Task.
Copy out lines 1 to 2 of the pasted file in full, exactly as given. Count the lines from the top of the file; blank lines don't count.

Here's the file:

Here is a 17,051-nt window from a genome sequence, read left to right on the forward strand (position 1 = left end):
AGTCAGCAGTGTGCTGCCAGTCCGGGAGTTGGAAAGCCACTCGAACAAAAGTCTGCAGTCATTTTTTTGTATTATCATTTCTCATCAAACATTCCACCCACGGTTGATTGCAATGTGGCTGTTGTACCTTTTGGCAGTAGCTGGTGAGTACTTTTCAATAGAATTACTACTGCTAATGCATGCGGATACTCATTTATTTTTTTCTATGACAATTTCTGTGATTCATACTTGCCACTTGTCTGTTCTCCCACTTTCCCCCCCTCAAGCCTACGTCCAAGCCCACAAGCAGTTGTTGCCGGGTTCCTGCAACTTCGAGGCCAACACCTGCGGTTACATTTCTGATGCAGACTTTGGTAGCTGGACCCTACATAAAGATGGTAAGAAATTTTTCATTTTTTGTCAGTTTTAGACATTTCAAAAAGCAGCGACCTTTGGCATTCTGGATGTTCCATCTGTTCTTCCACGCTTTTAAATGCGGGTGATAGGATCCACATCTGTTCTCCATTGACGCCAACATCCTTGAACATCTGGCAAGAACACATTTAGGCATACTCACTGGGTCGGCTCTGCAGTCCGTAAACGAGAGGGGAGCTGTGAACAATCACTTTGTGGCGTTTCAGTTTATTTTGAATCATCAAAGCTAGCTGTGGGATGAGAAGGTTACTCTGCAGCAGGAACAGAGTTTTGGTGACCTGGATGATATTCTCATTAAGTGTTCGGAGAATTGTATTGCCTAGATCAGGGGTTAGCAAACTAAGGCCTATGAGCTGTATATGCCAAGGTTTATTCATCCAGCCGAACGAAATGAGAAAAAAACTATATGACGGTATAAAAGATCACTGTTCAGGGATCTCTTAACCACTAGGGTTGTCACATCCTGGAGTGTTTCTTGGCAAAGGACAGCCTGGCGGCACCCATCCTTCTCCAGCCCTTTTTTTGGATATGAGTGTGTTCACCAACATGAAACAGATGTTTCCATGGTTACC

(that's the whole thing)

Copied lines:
Here is a 17,051-nt window from a genome sequence, read left to right on the forward strand (position 1 = left end):
AGTCAGCAGTGTGCTGCCAGTCCGGGAGTTGGAAAGCCACTCGAACAAAAGTCTGCAGTCATTTTTTTGTATTATCATTTCTCATCAAACATTCCACCCACGGTTGATTGCAATGTGGCTGTTGTACCTTTTGGCAGTAGCTGGTGAGTACTTTTCAATAGAATTACTACTGCTAATGCATGCGGATACTCATTTATTTTTTTCTATGACAATTTCTGTGATTCATACTTGCCACTTGTCTGTTCTCCCACTTTCCCCCCCTCAAGCCTACGTCCAAGCCCACAAGCAGTTGTTGCCGGGTTCCTGCAACTTCGAGGCCAACACCTGCGGTTACATTTCTGATGCAGACTTTGGTAGCTGGACCCTACATAAAGATGGTAAGAAATTTTTCATTTTTTGTCAGTTTTAGACATTTCAAAAAGCAGCGACCTTTGGCATTCTGGATGTTCCATCTGTTCTTCCACGCTTTTAAATGCGGGTGATAGGATCCACATCTGTTCTCCATTGACGCCAACATCCTTGAACATCTGGCAAGAACACATTTAGGCATACTCACTGGGTCGGCTCTGCAGTCCGTAAACGAGAGGGGAGCTGTGAACAATCACTTTGTGGCGTTTCAGTTTATTTTGAATCATCAAAGCTAGCTGTGGGATGAGAAGGTTACTCTGCAGCAGGAACAGAGTTTTGGTGACCTGGATGATATTCTCATTAAGTGTTCGGAGAATTGTATTGCCTAGATCAGGGGTTAGCAAACTAAGGCCTATGAGCTGTATATGCCAAGGTTTATTCATCCAGCCGAACGAAATGAGAAAAAAACTATATGACGGTATAAAAGATCACTGTTCAGGGATCTCTTAACCACTAGGGTTGTCACATCCTGGAGTGTTTCTTGGCAAAGGACAGCCTGGCGGCACCCATCCTTCTCCAGCCCTTTTTTTGGATATGAGTGTGTTCACCAACATGAAACAGATGTTTCCATGGTTACC